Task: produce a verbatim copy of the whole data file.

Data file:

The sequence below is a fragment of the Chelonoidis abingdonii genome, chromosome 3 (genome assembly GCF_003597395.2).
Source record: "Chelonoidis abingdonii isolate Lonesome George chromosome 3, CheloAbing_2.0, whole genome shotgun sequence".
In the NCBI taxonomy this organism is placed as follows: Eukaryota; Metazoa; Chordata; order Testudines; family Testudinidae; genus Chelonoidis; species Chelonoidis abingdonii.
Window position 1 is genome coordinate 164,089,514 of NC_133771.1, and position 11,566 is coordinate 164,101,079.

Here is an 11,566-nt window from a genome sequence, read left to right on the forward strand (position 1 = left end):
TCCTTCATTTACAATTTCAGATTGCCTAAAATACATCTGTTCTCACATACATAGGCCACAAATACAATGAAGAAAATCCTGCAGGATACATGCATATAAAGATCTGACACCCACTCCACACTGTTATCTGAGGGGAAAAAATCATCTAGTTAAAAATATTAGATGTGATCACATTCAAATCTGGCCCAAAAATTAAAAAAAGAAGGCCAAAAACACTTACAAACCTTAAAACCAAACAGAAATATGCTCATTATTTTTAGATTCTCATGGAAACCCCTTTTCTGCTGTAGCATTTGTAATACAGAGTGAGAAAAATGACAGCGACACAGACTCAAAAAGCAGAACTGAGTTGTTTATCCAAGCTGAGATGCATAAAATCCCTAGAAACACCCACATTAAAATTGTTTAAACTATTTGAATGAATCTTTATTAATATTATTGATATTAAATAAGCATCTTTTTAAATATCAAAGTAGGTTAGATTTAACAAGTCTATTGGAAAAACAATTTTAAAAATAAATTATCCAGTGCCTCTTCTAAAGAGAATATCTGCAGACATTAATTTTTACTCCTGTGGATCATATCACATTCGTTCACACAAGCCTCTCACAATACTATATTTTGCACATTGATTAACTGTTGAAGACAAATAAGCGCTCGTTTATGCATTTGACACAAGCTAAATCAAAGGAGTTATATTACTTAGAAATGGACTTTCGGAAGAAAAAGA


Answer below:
The sequence below is a fragment of the Chelonoidis abingdonii genome, chromosome 3 (genome assembly GCF_003597395.2).
Source record: "Chelonoidis abingdonii isolate Lonesome George chromosome 3, CheloAbing_2.0, whole genome shotgun sequence".
In the NCBI taxonomy this organism is placed as follows: Eukaryota; Metazoa; Chordata; order Testudines; family Testudinidae; genus Chelonoidis; species Chelonoidis abingdonii.
Window position 1 is genome coordinate 164,089,514 of NC_133771.1, and position 11,566 is coordinate 164,101,079.

Here is an 11,566-nt window from a genome sequence, read left to right on the forward strand (position 1 = left end):
TCCTTCATTTACAATTTCAGATTGCCTAAAATACATCTGTTCTCACATACATAGGCCACAAATACAATGAAGAAAATCCTGCAGGATACATGCATATAAAGATCTGACACCCACTCCACACTGTTATCTGAGGGGAAAAAATCATCTAGTTAAAAATATTAGATGTGATCACATTCAAATCTGGCCCAAAAATTAAAAAAAGAAGGCCAAAAACACTTACAAACCTTAAAACCAAACAGAAATATGCTCATTATTTTTAGATTCTCATGGAAACCCCTTTTCTGCTGTAGCATTTGTAATACAGAGTGAGAAAAATGACAGCGACACAGACTCAAAAAGCAGAACTGAGTTGTTTATCCAAGCTGAGATGCATAAAATCCCTAGAAACACCCACATTAAAATTGTTTAAACTATTTGAATGAATCTTTATTAATATTATTGATATTAAATAAGCATCTTTTTAAATATCAAAGTAGGTTAGATTTAACAAGTCTATTGGAAAAACAATTTTAAAAATAAATTATCCAGTGCCTCTTCTAAAGAGAATATCTGCAGACATTAATTTTTACTCCTGTGGATCATATCACATTCGTTCACACAAGCCTCTCACAATACTATATTTTGCACATTGATTAACTGTTGAAGACAAATAAGCGCTCGTTTATGCATTTGACACAAGCTAAATCAAAGGAGTTATATTACTTAGAAATGGACTTTCGGAAGAAAAAGA